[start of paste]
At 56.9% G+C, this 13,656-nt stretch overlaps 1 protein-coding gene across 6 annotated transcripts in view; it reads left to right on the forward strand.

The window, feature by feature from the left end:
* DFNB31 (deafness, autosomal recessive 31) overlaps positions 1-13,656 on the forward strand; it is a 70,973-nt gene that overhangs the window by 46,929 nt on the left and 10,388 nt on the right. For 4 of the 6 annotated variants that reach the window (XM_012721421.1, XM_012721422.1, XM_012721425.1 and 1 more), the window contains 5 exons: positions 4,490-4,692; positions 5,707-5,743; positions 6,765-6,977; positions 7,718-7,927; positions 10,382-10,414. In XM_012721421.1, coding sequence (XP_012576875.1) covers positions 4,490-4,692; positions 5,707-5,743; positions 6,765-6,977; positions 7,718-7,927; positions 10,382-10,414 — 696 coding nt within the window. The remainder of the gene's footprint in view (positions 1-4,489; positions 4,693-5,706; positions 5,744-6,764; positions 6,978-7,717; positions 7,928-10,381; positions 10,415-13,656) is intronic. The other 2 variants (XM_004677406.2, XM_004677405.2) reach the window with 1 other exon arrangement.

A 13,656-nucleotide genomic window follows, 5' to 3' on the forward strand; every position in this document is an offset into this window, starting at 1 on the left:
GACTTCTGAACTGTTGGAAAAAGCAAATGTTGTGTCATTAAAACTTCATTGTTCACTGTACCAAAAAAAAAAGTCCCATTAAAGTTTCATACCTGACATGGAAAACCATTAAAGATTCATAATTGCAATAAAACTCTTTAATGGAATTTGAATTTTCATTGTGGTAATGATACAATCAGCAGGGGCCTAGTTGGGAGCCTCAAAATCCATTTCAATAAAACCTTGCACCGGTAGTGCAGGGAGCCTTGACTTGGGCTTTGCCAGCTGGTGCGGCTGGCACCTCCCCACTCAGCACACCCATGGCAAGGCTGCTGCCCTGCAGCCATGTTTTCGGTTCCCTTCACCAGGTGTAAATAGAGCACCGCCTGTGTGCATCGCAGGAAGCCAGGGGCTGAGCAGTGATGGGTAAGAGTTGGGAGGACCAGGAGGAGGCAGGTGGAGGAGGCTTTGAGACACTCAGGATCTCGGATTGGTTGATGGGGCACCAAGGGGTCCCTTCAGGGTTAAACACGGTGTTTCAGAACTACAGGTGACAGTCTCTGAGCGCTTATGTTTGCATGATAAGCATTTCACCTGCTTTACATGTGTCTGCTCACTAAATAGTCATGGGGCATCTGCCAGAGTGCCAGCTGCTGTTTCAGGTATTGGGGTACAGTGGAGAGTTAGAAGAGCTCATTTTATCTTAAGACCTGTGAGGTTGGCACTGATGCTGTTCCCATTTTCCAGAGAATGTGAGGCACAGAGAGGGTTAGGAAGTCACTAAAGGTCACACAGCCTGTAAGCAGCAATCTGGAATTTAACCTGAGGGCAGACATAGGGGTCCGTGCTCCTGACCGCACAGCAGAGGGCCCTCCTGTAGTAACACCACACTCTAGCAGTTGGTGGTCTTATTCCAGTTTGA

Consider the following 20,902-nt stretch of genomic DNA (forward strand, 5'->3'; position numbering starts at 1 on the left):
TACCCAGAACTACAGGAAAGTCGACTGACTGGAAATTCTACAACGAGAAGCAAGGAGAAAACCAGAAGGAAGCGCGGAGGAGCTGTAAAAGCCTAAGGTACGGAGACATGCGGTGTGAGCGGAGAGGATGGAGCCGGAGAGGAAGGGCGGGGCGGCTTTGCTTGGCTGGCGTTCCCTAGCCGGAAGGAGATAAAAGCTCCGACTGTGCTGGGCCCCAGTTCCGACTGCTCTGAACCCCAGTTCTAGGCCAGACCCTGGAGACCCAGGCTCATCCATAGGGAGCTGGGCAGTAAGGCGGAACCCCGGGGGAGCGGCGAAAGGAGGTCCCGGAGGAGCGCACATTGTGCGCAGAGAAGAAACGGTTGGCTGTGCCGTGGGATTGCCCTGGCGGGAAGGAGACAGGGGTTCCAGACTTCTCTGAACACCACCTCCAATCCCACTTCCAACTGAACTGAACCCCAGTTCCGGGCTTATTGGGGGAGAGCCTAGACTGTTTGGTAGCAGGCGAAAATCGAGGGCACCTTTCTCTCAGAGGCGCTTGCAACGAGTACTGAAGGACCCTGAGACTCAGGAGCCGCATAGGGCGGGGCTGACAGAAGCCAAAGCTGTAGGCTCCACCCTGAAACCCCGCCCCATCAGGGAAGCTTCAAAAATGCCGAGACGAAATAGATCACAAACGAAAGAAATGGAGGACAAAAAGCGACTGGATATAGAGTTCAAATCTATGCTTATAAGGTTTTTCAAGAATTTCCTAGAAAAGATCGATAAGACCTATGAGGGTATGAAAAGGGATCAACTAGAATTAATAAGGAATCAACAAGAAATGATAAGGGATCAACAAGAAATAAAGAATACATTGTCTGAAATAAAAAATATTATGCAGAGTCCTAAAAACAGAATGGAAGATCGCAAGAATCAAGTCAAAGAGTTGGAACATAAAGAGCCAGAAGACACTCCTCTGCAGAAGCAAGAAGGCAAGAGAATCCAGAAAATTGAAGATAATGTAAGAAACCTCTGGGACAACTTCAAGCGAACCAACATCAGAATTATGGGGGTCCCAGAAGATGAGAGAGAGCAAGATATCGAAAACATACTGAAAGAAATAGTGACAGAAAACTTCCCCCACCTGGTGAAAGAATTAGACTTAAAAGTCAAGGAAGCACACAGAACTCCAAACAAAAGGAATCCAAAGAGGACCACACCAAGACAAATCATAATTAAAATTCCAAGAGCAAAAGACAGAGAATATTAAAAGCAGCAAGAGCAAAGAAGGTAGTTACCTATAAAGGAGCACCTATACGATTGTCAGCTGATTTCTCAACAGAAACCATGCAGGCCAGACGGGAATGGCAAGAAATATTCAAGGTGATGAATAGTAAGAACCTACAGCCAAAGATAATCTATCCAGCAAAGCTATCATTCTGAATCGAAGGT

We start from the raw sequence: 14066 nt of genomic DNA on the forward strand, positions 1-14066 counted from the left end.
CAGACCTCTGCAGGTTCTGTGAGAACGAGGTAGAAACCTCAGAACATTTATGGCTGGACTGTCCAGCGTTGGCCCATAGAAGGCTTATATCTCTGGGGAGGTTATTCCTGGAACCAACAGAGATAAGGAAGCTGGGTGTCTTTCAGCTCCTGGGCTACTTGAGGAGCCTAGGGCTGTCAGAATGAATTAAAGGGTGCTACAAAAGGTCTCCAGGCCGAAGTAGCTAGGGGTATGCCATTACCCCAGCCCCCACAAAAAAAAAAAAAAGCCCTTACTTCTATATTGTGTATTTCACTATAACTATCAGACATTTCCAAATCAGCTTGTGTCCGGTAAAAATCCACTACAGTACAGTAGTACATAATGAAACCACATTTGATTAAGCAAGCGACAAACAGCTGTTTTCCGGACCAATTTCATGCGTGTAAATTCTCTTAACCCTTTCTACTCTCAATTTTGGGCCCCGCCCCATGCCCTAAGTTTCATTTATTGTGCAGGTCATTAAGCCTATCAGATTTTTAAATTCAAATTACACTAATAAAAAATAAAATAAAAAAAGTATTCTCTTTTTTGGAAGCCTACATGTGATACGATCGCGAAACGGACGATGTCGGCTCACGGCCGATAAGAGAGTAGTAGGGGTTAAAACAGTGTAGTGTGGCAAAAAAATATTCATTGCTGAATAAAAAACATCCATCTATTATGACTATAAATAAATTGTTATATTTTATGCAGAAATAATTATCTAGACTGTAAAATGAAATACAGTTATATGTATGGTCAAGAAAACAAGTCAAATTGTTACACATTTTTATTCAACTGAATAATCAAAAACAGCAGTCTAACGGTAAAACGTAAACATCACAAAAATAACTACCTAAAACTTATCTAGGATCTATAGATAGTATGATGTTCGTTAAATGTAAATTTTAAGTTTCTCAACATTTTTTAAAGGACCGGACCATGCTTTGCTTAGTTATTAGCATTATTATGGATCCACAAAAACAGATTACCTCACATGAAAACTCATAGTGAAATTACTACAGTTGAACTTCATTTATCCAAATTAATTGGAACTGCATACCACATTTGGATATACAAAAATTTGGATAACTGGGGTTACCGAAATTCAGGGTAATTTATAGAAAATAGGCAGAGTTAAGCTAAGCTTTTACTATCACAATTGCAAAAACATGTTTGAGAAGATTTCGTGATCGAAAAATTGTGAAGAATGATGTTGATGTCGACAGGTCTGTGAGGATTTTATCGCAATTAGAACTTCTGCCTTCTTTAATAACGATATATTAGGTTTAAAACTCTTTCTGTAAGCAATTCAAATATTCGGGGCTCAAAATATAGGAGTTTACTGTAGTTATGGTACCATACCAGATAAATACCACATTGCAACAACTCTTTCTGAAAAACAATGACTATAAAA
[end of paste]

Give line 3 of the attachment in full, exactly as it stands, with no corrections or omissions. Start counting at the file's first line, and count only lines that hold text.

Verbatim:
* DFNB31 (deafness, autosomal recessive 31) overlaps positions 1-13,656 on the forward strand; it is a 70,973-nt gene that overhangs the window by 46,929 nt on the left and 10,388 nt on the right. For 4 of the 6 annotated variants that reach the window (XM_012721421.1, XM_012721422.1, XM_012721425.1 and 1 more), the window contains 5 exons: positions 4,490-4,692; positions 5,707-5,743; positions 6,765-6,977; positions 7,718-7,927; positions 10,382-10,414. In XM_012721421.1, coding sequence (XP_012576875.1) covers positions 4,490-4,692; positions 5,707-5,743; positions 6,765-6,977; positions 7,718-7,927; positions 10,382-10,414 — 696 coding nt within the window. The remainder of the gene's footprint in view (positions 1-4,489; positions 4,693-5,706; positions 5,744-6,764; positions 6,978-7,717; positions 7,928-10,381; positions 10,415-13,656) is intronic. The other 2 variants (XM_004677406.2, XM_004677405.2) reach the window with 1 other exon arrangement.